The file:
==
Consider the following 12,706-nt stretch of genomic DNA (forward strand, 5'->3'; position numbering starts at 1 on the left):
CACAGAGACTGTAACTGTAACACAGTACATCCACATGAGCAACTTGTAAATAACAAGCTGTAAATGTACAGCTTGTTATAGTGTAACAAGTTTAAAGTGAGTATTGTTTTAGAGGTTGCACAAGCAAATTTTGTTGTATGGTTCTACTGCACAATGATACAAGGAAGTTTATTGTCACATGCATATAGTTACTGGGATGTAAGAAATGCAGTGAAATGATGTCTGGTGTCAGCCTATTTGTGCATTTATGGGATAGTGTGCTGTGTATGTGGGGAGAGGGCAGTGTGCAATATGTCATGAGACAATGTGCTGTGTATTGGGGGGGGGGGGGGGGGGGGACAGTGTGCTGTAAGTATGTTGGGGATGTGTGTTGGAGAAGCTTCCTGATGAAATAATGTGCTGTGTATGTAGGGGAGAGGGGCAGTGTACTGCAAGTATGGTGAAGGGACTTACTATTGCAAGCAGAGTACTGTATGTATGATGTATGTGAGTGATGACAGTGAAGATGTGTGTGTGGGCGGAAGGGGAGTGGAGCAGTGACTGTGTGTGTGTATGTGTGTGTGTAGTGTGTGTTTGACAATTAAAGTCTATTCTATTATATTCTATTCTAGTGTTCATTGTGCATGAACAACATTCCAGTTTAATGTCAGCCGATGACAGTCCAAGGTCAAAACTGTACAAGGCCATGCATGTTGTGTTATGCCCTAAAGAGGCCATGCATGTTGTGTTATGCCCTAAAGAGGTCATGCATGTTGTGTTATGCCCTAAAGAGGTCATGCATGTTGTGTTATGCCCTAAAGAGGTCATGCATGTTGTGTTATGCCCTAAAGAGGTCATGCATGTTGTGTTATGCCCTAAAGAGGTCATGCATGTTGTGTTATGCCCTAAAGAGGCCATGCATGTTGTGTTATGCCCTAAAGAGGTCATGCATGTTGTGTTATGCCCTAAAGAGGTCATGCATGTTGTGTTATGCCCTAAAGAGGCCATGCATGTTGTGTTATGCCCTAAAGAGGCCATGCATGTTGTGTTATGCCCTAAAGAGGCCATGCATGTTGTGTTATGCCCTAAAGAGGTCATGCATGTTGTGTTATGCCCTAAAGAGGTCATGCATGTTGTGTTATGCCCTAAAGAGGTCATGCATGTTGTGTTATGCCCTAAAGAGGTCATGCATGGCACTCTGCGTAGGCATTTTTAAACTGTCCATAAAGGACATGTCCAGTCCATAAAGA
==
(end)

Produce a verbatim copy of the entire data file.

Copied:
Consider the following 12,706-nt stretch of genomic DNA (forward strand, 5'->3'; position numbering starts at 1 on the left):
CACAGAGACTGTAACTGTAACACAGTACATCCACATGAGCAACTTGTAAATAACAAGCTGTAAATGTACAGCTTGTTATAGTGTAACAAGTTTAAAGTGAGTATTGTTTTAGAGGTTGCACAAGCAAATTTTGTTGTATGGTTCTACTGCACAATGATACAAGGAAGTTTATTGTCACATGCATATAGTTACTGGGATGTAAGAAATGCAGTGAAATGATGTCTGGTGTCAGCCTATTTGTGCATTTATGGGATAGTGTGCTGTGTATGTGGGGAGAGGGCAGTGTGCAATATGTCATGAGACAATGTGCTGTGTATTGGGGGGGGGGGGGGGGGGGGACAGTGTGCTGTAAGTATGTTGGGGATGTGTGTTGGAGAAGCTTCCTGATGAAATAATGTGCTGTGTATGTAGGGGAGAGGGGCAGTGTACTGCAAGTATGGTGAAGGGACTTACTATTGCAAGCAGAGTACTGTATGTATGATGTATGTGAGTGATGACAGTGAAGATGTGTGTGTGGGCGGAAGGGGAGTGGAGCAGTGACTGTGTGTGTGTATGTGTGTGTGTAGTGTGTGTTTGACAATTAAAGTCTATTCTATTATATTCTATTCTAGTGTTCATTGTGCATGAACAACATTCCAGTTTAATGTCAGCCGATGACAGTCCAAGGTCAAAACTGTACAAGGCCATGCATGTTGTGTTATGCCCTAAAGAGGCCATGCATGTTGTGTTATGCCCTAAAGAGGTCATGCATGTTGTGTTATGCCCTAAAGAGGTCATGCATGTTGTGTTATGCCCTAAAGAGGTCATGCATGTTGTGTTATGCCCTAAAGAGGTCATGCATGTTGTGTTATGCCCTAAAGAGGTCATGCATGTTGTGTTATGCCCTAAAGAGGCCATGCATGTTGTGTTATGCCCTAAAGAGGTCATGCATGTTGTGTTATGCCCTAAAGAGGTCATGCATGTTGTGTTATGCCCTAAAGAGGCCATGCATGTTGTGTTATGCCCTAAAGAGGCCATGCATGTTGTGTTATGCCCTAAAGAGGCCATGCATGTTGTGTTATGCCCTAAAGAGGTCATGCATGTTGTGTTATGCCCTAAAGAGGTCATGCATGTTGTGTTATGCCCTAAAGAGGTCATGCATGTTGTGTTATGCCCTAAAGAGGTCATGCATGGCACTCTGCGTAGGCATTTTTAAACTGTCCATAAAGGACATGTCCAGTCCATAAAGA